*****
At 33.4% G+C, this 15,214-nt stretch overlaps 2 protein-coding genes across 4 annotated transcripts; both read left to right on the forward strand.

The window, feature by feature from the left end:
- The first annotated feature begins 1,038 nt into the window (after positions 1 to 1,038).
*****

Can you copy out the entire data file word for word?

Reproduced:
At 33.4% G+C, this 15,214-nt stretch overlaps 2 protein-coding genes across 4 annotated transcripts; both read left to right on the forward strand.

The window, feature by feature from the left end:
- The first annotated feature begins 1,038 nt into the window (after positions 1 to 1,038).